Safety Innovations
Keeping construction workers and the driving public safe while an infrastructure project proceeds is always a challenge. Safety has been top of mind during this project and inspired the team to devise an innovative way to keep everyone out of harm’s way.

“There are multiple S-curves along this section of I-5,” says Chip Picheloup, a Construction Manager with FSSW, a joint venture between Flatiron Construction, Skanska, and Stacy and Witbeck. The S-curves impacted the staging. Typically, notes Picheloup, teams prefer to do the south side first and then turn around. “We did the low side and then came around to do the high side.”

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To increase work zone awareness and motorist safety, the team piloted the use of orange striping on the lane lines of I-5. The orange lane striping is intended to alert the public about the construction zone they are driving through, encourage reduced speeds, and increased caution as well as making the lane lines more distinct. Orange lane striping in work zones is the same color as traffic cones, drums, and signs, which makes it easier for drivers to recognize the work zone and exercise caution.

This has been done in foreign countries and two American states have experimented with it. Because the team is piloting the use of orange contrasted temporary pavement delineation, it needed approval from the Federal Highway Administration to use it.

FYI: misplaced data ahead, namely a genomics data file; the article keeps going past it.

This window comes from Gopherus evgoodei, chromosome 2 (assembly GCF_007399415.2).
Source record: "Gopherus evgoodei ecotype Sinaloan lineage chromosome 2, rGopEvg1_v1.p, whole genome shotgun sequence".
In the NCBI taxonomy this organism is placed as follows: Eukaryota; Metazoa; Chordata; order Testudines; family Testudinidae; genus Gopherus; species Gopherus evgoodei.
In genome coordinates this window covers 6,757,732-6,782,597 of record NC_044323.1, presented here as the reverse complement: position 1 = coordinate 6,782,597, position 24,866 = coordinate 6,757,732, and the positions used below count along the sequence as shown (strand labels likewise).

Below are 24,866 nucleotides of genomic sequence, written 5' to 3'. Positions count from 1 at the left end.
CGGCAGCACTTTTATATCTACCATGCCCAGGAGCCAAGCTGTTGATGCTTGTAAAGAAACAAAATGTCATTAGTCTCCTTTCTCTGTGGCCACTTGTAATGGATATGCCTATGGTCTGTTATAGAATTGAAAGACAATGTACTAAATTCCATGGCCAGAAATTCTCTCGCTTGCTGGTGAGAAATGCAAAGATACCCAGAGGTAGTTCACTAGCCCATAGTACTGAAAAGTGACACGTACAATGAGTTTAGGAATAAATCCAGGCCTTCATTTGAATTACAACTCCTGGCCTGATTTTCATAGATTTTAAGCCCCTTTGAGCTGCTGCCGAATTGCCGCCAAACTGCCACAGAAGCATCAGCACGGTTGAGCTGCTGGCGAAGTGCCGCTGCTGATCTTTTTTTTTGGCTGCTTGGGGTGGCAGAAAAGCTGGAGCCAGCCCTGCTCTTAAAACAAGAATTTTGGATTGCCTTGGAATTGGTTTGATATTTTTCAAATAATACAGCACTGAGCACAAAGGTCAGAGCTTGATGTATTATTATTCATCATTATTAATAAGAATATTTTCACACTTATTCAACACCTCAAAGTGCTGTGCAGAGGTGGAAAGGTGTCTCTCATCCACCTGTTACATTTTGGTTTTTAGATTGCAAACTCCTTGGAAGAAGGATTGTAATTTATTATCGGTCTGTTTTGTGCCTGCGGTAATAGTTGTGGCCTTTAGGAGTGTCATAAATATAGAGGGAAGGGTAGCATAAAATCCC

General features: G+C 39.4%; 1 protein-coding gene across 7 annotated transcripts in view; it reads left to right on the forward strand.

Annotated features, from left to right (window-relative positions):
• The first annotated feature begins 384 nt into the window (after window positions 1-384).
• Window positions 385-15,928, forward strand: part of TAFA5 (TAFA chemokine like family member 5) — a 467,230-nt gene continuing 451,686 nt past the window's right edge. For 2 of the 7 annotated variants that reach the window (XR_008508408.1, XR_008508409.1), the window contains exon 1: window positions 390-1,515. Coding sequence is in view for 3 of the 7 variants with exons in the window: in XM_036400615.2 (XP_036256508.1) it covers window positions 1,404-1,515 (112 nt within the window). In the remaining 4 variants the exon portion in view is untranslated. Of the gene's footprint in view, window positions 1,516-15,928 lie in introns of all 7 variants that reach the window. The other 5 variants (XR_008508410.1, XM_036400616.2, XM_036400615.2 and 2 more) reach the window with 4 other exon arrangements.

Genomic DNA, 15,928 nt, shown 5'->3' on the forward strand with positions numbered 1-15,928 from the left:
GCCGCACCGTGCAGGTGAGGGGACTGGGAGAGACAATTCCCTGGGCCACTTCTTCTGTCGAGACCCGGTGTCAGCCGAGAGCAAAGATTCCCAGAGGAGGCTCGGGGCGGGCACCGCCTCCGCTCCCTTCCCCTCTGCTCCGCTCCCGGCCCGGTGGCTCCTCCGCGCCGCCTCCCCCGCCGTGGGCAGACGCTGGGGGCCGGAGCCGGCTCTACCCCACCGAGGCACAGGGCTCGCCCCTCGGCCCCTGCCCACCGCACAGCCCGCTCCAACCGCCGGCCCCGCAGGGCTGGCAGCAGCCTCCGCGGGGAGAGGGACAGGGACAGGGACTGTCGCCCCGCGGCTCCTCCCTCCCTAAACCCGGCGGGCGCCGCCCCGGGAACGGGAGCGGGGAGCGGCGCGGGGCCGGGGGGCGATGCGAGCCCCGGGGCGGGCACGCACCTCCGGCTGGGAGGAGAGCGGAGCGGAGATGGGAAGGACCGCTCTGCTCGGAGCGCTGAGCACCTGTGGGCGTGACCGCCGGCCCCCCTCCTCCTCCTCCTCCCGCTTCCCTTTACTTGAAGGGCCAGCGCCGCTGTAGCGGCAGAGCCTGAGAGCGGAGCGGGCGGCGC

Putting down the orange striping has been a challenge. “There’s no manual,” Picheloup says. “We were experimenting and there was lots of trial and error.” The team tried to lay it down multiple times, but it would not stick. The weather and temperature had to be just right to install the striping.

The team focused on determining the optimal thickness of paint, where to place the striping, and the best shade of orange. They have learned a great deal from doing this. “The learnings will go long way when it comes to the transportation manual,” says Brian Hadley, a Resident Engineer with Caltrans.

Best of all, the striping is improving awareness. Eighty percent of respondents to a public survey said the striping improved their awareness of the work zone. When the project is complete, the orange striping will be removed via water blasting.

The A-Team
Flatiron Construction, Skanska, and Stacey and Witbeck, who make up the project’s joint venture, are all heavyweights. “We have diverse talents that allow us to handle all facets of the project,” Picheloup says. The same team successfully handled the previous segments of the NCC.
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The $870 million project is on budget. Funding is being provided by a combination of sources including the federal and state government as well as the regional via the TransNet sales tax. A significant portion of the state funding – $195 million – comes from Senate Bill 1, the Road Repair and Accountability Act of 2017.

The project began in fall 2021. The team expects the HOV Lanes to open to traffic in summer 2023 as scheduled. The team will need extra time to do water drainage construction and native plant establishment, which will continue after the lanes have opened.

Upon completion of the North Coast Corridor Program, people who live in the area and those who travel through will enjoy increased trip reliability. There will be an increase in biking and pedestrian access, as well as plant and animal habitat restoration and fish life will be restored.